“a celebration of womanhood, revealing it in all its guts and glory”
Being a woman can be bloody difficult at times. It certainly can have its ups and downs. New play Graceful, with its all-female cast, tries to encapsulate these difficulties, finding an inventive way to shine a light on the complexities us ladies battle within ourselves daily. Through humour and heartache Graceful simply shares a snapshot in time within the lives of two women suddenly pushed together.
Seventeen year old Grace (Chloe Jane Astleford) is sent to live with a distant relative of her father’s while he checks himself into rehab to deal with his alcoholism. Thirty-eight year old Rhonda (Eleanor Dillon-Reams) is there to take Grace in. She’s single and has never been a mum. Grace is introverted and has never had a mum. Should these two women fulfil the mother and daughter roles? Or, are they destined be more like friends? While learning to cohabit with one another, and beginning to learn more about the other, their relationship intensifies once all their cards are put on the table. Catherine Brown and Asha Reid play Grace and Rhonda’s inner selves, serving as the commentators and judges of the characters’ actions and memories. Hearing the inner mechanisms of these women’s minds, allows the most personal of thoughts, desires and wishes to rise to the surface.
Having an insight into such intimate feelings, particularly that of women, feels refreshing, if not also very much of our time right now. With such movements as #metoo and #timesup gathering momentum, Graceful explores the effects of some of the issues these groups are wanting to abolish. Writer Hayley Ricketson does a pleasing job at highlighting other relevant matters encompassing women in 2018, making a distinction between what is worrying teenagers and what is worrying the middle-aged woman. Combined with themes of sexuality and the reclaiming of the female body, Graceful is a celebration of womanhood, revealing it in all its guts and glory.
Being character focused rather than story driven, means that the discussion of deeply buried emotions takes prestige over an action packed storyline, which at times, drags the ninety minute running time. However, director Mike Cottrell sensitively handles the material primarily about the female psyche. All four cast members give credible performances, yet I would like to see more of a facial/physical/verbal connection to the Inner Selves and the character they are the minds of. Despite the nit-picking, all in all, this is a solid new piece of work, adding to the much needed change of tides currently occurring, giving all women a voice.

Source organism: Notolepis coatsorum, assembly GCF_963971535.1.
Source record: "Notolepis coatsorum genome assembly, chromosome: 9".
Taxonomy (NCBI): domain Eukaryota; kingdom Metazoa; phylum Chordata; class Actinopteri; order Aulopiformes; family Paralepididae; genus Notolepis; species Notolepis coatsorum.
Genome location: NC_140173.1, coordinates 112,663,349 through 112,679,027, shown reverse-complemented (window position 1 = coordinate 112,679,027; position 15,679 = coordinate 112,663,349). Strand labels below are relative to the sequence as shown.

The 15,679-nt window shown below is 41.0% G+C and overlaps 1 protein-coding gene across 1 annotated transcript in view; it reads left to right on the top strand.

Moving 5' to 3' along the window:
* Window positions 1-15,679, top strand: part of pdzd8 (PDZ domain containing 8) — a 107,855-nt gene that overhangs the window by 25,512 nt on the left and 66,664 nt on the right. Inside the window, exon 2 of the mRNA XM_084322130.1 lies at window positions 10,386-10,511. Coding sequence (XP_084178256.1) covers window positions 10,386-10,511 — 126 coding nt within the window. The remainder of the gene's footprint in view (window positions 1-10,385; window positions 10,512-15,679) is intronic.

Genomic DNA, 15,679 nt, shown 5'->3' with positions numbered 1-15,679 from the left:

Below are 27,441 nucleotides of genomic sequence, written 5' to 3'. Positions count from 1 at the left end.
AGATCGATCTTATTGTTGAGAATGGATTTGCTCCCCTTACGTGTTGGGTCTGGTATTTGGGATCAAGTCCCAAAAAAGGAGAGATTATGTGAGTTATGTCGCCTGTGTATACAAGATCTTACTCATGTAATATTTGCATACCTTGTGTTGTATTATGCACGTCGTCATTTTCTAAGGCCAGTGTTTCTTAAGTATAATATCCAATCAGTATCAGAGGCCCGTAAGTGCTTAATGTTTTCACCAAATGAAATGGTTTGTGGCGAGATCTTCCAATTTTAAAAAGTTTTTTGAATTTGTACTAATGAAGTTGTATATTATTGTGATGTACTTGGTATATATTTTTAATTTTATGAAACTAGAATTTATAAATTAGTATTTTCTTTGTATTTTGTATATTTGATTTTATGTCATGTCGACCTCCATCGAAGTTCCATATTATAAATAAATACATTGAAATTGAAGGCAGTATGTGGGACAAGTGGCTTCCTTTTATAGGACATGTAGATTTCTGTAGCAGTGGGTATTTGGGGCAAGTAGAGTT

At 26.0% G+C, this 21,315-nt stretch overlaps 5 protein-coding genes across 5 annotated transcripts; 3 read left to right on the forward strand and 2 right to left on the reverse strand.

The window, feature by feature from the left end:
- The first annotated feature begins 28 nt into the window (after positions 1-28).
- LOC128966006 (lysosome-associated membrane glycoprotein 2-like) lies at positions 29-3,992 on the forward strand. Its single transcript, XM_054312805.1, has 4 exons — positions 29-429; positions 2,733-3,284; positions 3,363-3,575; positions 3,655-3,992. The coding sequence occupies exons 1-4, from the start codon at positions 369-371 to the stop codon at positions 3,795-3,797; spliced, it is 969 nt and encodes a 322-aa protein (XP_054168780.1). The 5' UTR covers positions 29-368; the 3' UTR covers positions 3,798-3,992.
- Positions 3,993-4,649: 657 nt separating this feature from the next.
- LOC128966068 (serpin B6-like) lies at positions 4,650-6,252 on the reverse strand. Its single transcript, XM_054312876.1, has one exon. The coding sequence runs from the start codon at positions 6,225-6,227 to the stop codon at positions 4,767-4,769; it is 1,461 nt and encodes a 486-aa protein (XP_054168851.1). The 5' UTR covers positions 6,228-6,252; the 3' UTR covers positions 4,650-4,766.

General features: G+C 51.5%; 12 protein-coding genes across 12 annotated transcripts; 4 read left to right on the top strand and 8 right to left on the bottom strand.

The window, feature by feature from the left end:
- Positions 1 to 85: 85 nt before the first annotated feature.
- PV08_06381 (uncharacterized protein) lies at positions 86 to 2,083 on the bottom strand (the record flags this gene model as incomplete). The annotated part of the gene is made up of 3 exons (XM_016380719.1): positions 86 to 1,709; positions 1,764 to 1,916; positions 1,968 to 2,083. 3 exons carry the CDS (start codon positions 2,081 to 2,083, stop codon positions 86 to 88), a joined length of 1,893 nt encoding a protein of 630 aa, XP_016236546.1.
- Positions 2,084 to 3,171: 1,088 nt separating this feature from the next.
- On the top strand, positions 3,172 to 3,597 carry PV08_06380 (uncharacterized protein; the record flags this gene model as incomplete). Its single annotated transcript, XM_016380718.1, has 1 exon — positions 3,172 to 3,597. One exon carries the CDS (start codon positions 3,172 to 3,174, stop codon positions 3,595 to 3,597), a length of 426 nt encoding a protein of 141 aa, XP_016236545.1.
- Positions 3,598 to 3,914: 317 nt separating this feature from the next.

“in Reice Weathers his lyrical style finds the perfect embodiment and exponent”
Ringo, a nickname imposed by a policeman who couldn’t pronounce his real name, is a displaced individual, living in a cardboard box in a park. The crouched, preoccupied form burbling away to himself on the darkened stage might be a familiar sight to many members of the audience as they enter the Blue Elephant Theatre in Camberwell, but his story is one of survival where many close to him have perished. An inner monologue opens out as the play starts and Ringo recalls his harrowing journey from child soldier to refugee, muses philosophically on his mental state and is transported by ecstatic reveries of his childhood, “Listening to voices I will never hear again.” The monologue culminates as he tries to reconnect with the receding shadow of his former self.
The show, by Flugelman Productions, is a partnership with refugee charities and creates a serendipitous link between the talents of an Australian dramatist now in his sixties, and those of this young South London actor. As a writer, Daniel Keene plainly has the ability to put himself in the shoes of others and express their stories through compelling structure and telling phrases. In interviews he professes a liking for poetry, a bare stage, and an underdog. “Boxman” provides all three, but in Reice Weathers his lyrical style finds the perfect embodiment and exponent.
The set by Jo Wright is limited to Ringo’s few belongings. Sounds of traffic and barking dogs (Sound Designer, Beth Duke) and occasional adjustments in the amount of daylight (Lighting Designer, Jess Bernberg) create an unembellished sense of the ordinary which allows Reice Weathers a simple canvas on which to create Ringo’s unnervingly cheerful character, as well as his often comic, sometimes horrifying and always vivid internal world. The characterisation was so convincing that in the Q&A afterwards a representative from the Refugee Council instinctively deferred to the bemused actor on the refugee experience.
The Blue Elephant is a community theatre whose work is far from parochial. In its support for refugees it addresses a pressing global issue, but it is also active in raising money and recruits. Their belief is that, in order to see the refugees as more than a statistic (according to UNHCR, 68 million people were forcibly displaced around the world in 2017), we must first see them as individuals. This short, one-man play is a powerful choice to deliver that objective, as it precisely reveals that inside each of those crouched figures there is a past, a childhood, a faltering trajectory. Edwina Strobl’s understated direction works well to frame the subject, though perhaps too hands-off in the build-up to the ending, but it is the central performance that stands out. Urgent, likeable, sad, powerful, but also original.